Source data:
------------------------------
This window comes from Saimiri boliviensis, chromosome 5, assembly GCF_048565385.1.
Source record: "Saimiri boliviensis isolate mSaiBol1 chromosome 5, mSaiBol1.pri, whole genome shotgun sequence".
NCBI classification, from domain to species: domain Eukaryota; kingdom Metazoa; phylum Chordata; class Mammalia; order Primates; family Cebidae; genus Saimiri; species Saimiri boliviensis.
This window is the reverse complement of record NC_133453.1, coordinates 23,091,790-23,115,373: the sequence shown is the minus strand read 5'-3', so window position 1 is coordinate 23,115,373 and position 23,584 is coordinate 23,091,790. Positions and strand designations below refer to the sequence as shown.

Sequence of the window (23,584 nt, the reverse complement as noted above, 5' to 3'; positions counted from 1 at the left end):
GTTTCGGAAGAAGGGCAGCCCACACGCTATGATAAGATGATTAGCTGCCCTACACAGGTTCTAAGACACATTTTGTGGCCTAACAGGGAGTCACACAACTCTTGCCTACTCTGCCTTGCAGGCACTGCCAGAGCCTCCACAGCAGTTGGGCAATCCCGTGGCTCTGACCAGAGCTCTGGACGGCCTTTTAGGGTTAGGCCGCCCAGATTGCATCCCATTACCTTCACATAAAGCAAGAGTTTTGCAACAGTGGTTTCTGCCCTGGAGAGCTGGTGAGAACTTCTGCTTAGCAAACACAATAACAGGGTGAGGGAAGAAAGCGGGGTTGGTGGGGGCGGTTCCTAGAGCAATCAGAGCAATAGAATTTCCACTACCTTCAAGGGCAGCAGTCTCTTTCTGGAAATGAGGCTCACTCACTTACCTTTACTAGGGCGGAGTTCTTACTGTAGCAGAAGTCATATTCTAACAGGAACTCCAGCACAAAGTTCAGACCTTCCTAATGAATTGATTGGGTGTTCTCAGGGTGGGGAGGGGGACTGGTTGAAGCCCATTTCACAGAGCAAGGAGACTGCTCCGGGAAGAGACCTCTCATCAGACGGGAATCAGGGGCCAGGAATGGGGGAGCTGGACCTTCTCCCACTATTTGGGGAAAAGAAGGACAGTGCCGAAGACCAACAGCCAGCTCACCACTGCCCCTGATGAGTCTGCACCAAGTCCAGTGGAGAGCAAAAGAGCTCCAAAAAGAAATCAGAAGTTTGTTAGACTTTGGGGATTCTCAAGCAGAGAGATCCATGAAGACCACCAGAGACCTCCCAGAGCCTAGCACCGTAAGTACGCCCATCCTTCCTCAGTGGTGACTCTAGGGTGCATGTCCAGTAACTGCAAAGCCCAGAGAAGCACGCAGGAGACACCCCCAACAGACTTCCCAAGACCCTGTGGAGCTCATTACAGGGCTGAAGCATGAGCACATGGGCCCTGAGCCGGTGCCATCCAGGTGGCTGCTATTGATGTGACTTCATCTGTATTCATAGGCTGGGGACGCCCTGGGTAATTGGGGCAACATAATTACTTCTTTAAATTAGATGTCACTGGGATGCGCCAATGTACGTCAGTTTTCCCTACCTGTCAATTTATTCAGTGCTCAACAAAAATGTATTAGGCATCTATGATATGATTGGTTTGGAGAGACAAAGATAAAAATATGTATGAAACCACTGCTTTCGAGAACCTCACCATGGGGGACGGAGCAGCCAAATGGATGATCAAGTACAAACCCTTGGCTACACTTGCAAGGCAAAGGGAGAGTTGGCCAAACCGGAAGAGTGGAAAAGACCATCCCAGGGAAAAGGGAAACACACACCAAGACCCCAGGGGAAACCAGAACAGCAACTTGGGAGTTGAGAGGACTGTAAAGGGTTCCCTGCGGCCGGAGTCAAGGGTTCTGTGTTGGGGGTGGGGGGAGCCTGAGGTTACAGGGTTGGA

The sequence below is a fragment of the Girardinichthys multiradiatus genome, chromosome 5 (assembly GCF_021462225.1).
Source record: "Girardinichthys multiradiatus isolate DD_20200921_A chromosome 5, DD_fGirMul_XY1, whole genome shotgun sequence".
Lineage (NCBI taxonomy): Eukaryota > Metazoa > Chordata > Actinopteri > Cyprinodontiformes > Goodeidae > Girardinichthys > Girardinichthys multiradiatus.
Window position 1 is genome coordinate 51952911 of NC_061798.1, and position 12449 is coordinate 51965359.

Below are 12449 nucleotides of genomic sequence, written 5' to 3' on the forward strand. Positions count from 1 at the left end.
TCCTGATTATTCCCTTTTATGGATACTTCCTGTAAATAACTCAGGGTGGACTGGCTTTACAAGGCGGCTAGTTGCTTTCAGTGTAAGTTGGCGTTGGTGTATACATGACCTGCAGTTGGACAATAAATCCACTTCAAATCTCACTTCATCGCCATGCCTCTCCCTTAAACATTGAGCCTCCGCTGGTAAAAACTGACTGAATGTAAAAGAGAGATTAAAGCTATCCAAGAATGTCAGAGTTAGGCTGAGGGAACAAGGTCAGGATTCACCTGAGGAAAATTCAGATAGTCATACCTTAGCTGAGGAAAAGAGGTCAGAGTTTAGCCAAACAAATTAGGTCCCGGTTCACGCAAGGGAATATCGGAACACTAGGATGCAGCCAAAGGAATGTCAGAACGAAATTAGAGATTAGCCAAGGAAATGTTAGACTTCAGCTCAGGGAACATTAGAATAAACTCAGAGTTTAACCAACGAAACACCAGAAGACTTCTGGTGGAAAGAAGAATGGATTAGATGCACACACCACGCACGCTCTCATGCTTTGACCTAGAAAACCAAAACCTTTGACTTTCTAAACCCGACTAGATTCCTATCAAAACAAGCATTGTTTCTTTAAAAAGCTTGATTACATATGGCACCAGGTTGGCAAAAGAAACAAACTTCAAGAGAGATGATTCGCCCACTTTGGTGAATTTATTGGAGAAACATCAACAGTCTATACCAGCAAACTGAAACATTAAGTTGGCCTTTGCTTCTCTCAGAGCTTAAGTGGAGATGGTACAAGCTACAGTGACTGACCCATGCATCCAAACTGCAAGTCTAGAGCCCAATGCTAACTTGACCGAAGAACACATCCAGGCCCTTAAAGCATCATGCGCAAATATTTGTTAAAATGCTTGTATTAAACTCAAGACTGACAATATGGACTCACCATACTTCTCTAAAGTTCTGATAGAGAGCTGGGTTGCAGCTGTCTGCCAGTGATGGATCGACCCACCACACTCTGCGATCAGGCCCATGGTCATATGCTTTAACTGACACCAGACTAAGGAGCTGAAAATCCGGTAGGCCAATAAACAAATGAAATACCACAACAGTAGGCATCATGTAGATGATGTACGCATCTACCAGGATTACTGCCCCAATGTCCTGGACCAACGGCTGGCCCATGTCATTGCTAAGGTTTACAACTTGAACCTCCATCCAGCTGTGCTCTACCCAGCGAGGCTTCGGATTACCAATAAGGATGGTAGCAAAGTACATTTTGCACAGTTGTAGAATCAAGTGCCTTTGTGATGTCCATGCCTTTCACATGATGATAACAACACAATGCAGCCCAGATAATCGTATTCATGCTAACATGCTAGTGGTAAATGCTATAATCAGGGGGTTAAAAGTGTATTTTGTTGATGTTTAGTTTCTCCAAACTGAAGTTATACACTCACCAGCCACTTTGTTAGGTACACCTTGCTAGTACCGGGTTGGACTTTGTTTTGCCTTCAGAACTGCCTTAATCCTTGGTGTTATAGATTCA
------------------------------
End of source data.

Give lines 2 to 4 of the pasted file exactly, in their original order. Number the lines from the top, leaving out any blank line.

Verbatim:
Source record: "Saimiri boliviensis isolate mSaiBol1 chromosome 5, mSaiBol1.pri, whole genome shotgun sequence".
NCBI classification, from domain to species: domain Eukaryota; kingdom Metazoa; phylum Chordata; class Mammalia; order Primates; family Cebidae; genus Saimiri; species Saimiri boliviensis.
This window is the reverse complement of record NC_133453.1, coordinates 23,091,790-23,115,373: the sequence shown is the minus strand read 5'-3', so window position 1 is coordinate 23,115,373 and position 23,584 is coordinate 23,091,790. Positions and strand designations below refer to the sequence as shown.